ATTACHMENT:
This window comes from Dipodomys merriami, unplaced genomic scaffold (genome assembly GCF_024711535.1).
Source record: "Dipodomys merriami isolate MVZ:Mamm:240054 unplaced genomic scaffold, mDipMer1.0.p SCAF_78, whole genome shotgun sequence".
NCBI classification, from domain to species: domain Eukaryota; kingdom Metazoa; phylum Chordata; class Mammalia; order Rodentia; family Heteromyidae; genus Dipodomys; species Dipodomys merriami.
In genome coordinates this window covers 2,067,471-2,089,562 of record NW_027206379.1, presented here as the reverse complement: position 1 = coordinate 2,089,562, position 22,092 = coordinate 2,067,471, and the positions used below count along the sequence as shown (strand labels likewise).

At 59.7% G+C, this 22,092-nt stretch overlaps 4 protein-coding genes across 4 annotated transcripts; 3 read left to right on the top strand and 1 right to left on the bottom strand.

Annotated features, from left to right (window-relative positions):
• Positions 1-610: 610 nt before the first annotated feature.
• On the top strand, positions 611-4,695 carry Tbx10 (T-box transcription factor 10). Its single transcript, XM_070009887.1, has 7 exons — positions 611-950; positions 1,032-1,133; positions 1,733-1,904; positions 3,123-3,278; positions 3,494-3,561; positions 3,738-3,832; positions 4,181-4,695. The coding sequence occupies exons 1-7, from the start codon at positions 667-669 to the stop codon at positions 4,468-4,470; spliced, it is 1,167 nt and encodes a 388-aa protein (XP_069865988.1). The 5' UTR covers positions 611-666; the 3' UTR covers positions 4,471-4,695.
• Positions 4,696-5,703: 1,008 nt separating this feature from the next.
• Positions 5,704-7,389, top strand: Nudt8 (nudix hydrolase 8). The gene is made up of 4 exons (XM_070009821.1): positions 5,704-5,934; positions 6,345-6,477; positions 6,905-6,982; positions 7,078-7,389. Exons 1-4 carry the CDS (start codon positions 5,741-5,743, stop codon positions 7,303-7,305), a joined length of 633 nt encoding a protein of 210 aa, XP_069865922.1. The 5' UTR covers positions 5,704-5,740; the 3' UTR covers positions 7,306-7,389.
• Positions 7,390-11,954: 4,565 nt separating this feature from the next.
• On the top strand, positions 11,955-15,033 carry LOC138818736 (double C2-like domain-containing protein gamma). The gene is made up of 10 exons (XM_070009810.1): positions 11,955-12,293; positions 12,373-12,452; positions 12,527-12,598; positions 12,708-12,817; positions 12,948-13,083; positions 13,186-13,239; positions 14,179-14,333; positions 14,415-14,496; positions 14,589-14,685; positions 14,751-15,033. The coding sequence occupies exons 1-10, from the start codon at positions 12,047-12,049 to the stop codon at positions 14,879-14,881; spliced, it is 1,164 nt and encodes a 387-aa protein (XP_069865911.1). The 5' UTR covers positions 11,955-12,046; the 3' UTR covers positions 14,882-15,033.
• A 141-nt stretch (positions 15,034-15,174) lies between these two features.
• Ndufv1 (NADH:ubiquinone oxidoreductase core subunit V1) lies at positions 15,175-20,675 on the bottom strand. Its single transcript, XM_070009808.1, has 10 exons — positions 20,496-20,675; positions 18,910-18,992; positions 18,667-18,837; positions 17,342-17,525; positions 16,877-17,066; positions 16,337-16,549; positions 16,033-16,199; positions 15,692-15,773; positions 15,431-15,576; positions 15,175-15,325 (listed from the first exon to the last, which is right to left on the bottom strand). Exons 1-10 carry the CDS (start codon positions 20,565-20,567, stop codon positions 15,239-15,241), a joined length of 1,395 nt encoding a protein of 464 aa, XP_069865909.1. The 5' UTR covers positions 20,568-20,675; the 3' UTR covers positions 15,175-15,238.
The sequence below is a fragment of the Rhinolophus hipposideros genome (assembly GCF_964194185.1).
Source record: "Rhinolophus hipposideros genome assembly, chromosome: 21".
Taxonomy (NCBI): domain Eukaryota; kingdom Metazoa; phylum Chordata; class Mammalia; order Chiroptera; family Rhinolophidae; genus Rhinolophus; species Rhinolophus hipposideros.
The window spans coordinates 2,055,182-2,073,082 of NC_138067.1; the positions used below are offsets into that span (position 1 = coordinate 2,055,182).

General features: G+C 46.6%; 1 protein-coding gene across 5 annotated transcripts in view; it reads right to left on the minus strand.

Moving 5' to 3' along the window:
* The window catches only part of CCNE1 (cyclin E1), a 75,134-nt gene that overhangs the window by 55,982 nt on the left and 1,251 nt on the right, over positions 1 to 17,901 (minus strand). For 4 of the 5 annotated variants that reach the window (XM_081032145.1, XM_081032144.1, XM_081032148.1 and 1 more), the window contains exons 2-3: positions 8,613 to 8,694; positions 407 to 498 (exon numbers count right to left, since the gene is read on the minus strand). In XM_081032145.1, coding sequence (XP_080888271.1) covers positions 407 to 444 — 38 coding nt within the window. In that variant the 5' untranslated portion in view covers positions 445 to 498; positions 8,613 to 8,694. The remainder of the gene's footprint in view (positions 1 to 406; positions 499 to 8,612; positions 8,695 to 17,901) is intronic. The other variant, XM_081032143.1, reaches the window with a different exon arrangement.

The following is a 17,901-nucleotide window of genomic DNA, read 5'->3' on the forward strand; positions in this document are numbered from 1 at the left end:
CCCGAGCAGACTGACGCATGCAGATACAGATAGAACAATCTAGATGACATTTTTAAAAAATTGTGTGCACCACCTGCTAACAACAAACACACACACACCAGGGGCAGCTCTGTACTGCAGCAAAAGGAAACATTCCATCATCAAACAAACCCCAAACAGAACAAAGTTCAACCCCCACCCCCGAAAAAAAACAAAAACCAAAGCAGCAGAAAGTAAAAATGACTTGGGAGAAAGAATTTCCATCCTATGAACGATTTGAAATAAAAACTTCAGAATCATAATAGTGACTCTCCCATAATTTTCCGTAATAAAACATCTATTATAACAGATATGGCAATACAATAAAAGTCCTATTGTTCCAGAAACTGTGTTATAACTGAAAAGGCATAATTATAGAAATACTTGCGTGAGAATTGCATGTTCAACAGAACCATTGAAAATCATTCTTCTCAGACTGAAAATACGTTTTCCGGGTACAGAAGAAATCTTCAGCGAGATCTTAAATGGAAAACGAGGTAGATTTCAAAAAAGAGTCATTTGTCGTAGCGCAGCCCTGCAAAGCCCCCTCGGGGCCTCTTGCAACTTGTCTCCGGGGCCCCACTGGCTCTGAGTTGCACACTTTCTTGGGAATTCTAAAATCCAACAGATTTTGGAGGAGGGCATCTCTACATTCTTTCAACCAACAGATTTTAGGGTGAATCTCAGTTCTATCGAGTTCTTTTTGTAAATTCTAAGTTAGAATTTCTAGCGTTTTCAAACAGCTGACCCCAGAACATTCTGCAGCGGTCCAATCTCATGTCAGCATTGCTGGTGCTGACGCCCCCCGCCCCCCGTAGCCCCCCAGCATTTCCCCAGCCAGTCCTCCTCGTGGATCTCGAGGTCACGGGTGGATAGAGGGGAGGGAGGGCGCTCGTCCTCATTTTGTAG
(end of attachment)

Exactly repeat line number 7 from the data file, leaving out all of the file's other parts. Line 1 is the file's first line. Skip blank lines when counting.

• Positions 1-610: 610 nt before the first annotated feature.